Loose Footed Staysail

When Frank was drawing lines for the new sail plan, I had him assume that the staysail would be loose-footed. That was about a year ago and since then I’ve been sailing a sloop rig. It’s been great except while reaching and running in winds above twenty knots, or when the winds are light and the jib will not pass through the stays without going forward. There has been a few occasions where the staysail alone would have proven very useful. Once heading north from Watmough Bay north, I saw thirty knots of true wind. The jib was reefed down to about forty percent and Satori did not do well with this sail arrangement. The clew of the jib is up high, so the effort is in the center of the triangle and too far forward. If I had the staysail I would have rolled up the jib, raised the staysail and enjoyed a comfortable and safe run with a light helm without weather or lee. I’ve been waiting since April for a long spell of good weather in between other projects to install the new deck hardware. I’ve gone over the steps in my head, consulted others about the process, and finally built up the courage to drill the fifty holes needed for the new hardware.

When I began researching how to install bolts into a fiberglass deck, I had seen several different methods employed to do this. First off, I did not want the core exposed to possible water leaks. I also wanted to be able to remove the hardware without much work. If a sheave broke, a winch failed, the track was compromised, or the rope clutch was damaged, I want to be able to remove it and replace it without having to drill new holes or patch a rotted core. I also wanted to keep the cabin looking good with bronze, brass, teak, etc. I talked to a lot of people about the different methods on how to approach this project. Bud Taplin has been through just about every repair on a Westsail and suggested that I do not drill through the deck but simply tap into it. I didn’t like that idea because of the possibility of exposing the core to rotting, but it did give me more ideas about thru-bolting. I also inquired about how to make an epoxy plug that would hold on it’s own. Eventually this evolved into what I think is the best way to install hardware that may take high loads from severe weather.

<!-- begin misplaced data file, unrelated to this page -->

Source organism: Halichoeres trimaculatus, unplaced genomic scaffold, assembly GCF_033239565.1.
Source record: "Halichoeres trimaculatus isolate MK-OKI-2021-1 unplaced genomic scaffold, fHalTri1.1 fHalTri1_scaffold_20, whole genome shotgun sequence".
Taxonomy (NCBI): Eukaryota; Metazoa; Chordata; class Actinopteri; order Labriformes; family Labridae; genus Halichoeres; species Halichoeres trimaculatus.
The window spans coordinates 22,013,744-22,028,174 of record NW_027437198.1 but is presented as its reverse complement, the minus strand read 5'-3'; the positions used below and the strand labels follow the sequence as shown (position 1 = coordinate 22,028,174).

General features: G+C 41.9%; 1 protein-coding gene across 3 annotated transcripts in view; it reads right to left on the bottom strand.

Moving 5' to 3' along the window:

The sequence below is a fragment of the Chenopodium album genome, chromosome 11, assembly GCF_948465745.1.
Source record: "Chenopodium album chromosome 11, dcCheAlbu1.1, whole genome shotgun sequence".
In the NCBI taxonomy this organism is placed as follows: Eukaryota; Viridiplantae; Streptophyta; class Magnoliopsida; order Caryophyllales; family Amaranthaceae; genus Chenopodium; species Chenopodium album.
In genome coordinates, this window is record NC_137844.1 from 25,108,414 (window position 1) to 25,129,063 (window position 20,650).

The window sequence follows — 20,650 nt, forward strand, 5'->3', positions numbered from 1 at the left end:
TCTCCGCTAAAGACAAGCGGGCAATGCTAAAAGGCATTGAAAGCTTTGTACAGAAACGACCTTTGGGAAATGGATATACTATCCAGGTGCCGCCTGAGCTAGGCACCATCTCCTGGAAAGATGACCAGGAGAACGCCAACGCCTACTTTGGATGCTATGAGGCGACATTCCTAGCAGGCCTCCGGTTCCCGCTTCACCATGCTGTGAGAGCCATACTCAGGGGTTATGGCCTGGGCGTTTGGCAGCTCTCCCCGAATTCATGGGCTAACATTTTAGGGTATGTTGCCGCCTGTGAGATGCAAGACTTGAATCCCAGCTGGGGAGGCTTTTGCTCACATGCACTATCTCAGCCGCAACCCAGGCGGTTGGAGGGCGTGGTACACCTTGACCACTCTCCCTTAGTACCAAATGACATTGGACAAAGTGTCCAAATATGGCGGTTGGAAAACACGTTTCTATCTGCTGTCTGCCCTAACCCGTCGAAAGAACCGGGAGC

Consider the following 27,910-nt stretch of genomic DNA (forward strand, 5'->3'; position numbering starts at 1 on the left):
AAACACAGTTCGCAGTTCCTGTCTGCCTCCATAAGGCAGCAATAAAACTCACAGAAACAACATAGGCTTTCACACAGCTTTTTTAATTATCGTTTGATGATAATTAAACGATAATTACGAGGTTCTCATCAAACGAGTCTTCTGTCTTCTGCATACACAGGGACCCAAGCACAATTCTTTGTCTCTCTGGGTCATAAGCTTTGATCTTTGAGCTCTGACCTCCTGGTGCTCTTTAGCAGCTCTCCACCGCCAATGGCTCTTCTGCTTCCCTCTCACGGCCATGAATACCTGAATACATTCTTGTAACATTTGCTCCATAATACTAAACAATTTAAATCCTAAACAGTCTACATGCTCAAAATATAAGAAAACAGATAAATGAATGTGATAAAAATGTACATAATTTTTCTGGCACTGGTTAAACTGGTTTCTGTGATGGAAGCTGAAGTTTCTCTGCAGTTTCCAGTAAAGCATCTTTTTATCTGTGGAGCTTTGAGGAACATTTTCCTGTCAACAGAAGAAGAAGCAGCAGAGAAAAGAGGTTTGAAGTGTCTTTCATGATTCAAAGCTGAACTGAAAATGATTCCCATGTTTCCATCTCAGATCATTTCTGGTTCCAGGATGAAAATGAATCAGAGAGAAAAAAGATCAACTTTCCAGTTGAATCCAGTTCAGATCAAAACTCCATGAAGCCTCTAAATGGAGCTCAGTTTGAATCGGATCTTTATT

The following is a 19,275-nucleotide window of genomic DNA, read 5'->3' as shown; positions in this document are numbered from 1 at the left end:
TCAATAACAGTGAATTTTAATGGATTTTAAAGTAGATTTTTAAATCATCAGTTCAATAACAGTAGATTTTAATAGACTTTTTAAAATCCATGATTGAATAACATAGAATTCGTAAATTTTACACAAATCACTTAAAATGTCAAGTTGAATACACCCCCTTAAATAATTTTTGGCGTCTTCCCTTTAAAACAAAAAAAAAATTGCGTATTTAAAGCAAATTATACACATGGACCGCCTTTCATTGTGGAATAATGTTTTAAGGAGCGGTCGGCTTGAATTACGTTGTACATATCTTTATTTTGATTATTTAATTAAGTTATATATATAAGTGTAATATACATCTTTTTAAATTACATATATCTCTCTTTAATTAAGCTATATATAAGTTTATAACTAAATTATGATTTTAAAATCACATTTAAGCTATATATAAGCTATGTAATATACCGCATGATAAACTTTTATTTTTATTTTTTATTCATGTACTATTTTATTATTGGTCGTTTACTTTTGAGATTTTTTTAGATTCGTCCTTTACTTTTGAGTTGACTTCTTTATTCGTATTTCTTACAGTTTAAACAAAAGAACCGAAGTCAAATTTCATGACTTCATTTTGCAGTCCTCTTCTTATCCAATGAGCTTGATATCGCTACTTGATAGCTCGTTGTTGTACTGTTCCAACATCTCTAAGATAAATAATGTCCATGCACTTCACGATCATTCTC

Satori running under staysail in 20-30 knot winds
Satori running under staysail in 20-30 knot winds